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Fortitude Is Leimerts' Watchword : Family Engaged in Business for More Than Century

November 09, 1986|EVELYN De WOLFE | Times Staff Writer

The staying power of the Walter H. Leimert Co.--a small, low-profile Los Angeles-based real estate development firm--is attributable to fortitude and lots of patience, says its chief executive, whose family has been in the field for more than a century.

President Walter (Tim) Leimert Jr. cites the firm's Cambria Pines development near the fabled Hearst Castle which, he said, required more than eight years of wading through a bureaucratic maze before obtaining approval for the subdivision.

The firm, headquartered in its own building at 606 N. Larchmont Ave. and the largest owner of office space along that main commercial artery of Hancock Park, is a recipient of the Centennial Business Award of the California Historical Society in recognition of its lasting achievements.

The Walter H. Leimert Co. developed Leimert Park, Beverlywood, parts of Baldwin Hills and Beverly Highlands in Los Angeles; the Piedmont and Lakeshore Highlands in the East Bay area of Oakland, and St. Hubert Wood in Orange County.

"My grandfather, Louis Leimert, came to California in 1862, and though trained as a candy maker in his native Germany, he developed a taste for real estate in the Gold Rush era of California," Tim Leimert said.

Settling in Oakland, Louis built several commercial buildings, one of which housed a saloon known as "Timothy Muldoon's" that became the local hangout for a young writer named Jack London.

"My father, Walter Sr., saw the opportunities of the east San Francisco Bay around the turn of the century and after serving a few years as an apprentice in an Oakland bank, formed the Walter H. Leimert Co. in 1902.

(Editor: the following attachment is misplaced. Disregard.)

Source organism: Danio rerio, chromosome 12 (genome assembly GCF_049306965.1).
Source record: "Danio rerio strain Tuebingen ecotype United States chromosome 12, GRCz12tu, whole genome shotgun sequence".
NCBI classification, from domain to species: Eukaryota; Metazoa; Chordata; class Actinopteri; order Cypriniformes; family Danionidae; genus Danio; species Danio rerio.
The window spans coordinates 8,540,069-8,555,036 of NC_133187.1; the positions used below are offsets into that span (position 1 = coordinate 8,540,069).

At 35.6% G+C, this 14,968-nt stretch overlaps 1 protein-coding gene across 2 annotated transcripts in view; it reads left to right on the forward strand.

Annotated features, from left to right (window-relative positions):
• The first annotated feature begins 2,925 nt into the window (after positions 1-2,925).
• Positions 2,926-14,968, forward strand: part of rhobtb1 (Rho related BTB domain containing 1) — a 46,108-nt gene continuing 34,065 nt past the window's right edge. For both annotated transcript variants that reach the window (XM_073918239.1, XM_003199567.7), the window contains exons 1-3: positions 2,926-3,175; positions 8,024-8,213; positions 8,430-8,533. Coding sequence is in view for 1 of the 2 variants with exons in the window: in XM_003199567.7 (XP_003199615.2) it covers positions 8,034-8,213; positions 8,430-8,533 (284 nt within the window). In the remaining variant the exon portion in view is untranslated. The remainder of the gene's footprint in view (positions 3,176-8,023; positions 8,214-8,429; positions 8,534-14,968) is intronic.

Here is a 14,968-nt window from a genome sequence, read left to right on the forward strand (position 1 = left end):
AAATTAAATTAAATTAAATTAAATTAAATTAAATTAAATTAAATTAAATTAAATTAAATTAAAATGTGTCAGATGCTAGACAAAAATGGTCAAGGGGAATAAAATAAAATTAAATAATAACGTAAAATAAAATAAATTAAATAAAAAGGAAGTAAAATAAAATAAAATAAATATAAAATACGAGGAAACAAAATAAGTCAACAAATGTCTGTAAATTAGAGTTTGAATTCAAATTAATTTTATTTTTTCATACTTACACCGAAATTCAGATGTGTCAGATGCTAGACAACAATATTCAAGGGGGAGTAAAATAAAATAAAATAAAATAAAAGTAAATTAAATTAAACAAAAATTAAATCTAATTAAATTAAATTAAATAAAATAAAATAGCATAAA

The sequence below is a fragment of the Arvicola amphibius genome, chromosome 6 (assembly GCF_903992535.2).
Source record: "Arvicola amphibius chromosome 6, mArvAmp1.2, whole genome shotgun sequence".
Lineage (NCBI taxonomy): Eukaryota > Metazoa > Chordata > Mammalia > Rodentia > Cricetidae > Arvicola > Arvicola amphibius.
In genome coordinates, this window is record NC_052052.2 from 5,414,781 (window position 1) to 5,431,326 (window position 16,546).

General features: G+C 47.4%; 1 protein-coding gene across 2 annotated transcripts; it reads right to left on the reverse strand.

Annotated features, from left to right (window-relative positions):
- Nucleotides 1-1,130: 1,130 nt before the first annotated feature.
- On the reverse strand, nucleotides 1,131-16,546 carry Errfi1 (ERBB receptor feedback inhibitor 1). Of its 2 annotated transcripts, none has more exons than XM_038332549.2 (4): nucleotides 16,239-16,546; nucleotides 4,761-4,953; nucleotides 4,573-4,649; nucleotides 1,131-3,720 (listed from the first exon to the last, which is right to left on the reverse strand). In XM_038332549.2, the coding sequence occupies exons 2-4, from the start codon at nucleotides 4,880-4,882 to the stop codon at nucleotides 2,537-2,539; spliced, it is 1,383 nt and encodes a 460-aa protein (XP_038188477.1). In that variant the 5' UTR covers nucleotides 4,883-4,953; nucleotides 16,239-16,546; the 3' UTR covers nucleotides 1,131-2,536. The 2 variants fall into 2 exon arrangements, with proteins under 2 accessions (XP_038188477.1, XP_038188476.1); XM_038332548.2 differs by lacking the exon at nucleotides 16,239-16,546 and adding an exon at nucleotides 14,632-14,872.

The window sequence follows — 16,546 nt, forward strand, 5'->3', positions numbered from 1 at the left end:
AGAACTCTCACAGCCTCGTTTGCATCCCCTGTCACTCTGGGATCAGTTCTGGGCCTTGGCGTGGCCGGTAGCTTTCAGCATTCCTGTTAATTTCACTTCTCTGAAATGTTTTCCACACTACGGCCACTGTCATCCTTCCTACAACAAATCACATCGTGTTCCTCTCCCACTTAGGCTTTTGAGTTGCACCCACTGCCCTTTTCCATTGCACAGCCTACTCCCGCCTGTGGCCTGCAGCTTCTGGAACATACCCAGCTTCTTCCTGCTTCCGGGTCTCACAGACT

"Over the next two decades, he transformed the Oakland hills into some of the loveliest residential areas of all the East Bay," Leimert continued, naming Lakeshore Highlands, Piedmont and Trestle Glen as his father's earlier developments.

Sensing greater opportunities in Southern California, the senior Leimert took his family to Los Angeles in the early 1920s, and launched a real estate business with initial success in Glendale and on the east side of a fast-growing metropolitan Los Angeles.

Donated Park to City

Leimert bought a large ranch owned by Lucky Baldwin's daughter Anita, on which he envisioned a complex of residential and commercial property. The project, which he named Leimert Park, was eventually expanded to about 600 acres, with rough boundaries extending west to Crenshaw Boulevard, north to Exposition Boulevard, south to Vernon Avenue and east to about Arlington Avenue.

Leimert Park was master planned by Olmstead & Olmstead, the firm that laid out Central Park in New York, and the development's park was later donated to the city of Los Angeles and renamed, Leimert Plaza.

A number of Leimert Park homes were designed by other famous architects of the time, among them Sumner Spaulding, Roland Coate and Richard J. Neutra, who at the time were doing several of the large mansions in Hancock Park.

The unusual mix of multiple real estate uses with guidance from the homeowners' association--an innovative concept at that time--led Life magazine to tag Leimert Park the Community of Tomorrow.

'Wave of the Future'

"My father was very much influenced by the J. C. Nichols' Country Club development in Kansas City, the Shaker Heights project in Cleveland and River Oaks in Houston. All had homeowners' associations. Walter Sr. believed it would be the wave of the future and pretty much introduced the concept to the West Coast," Leimert said.

Leimert Park was not a financial success at the start, he recalled. "With the Depression that followed the 1929 stock market crash, you couldn't give real estate away, my father used to say."

Close to bankruptcy, the company's founder struggled along until the late 1930s, when Leimert Park became one of the most sought-after areas in the city.

Following World War II, Walter H. Leimert Sr. was joined by his son Tim, who had served on the famous Ed Murrow CBS news team as a war correspondent in the Pacific and participated in the first B-29 bombing run over Tokyo.

Volunteer UCLA Newscaster

Over the last 37 years, the younger Leimert has dabbled at his former profession as a volunteer newscaster known to thousands as the official UCLA voice over the public address system, first at games held at the Coliseum and now at the Rose Bowl.

Winner of the coveted William May Garland Award in 1976, Tim Leimert became president of his firm in 1960 and president of the Los Angeles Realty Board in 1961. Under his leadership, a part of the West Hollywood hills was transformed into Beverly Highlands. Other developments followed in Orange County and San Fernando Valley.

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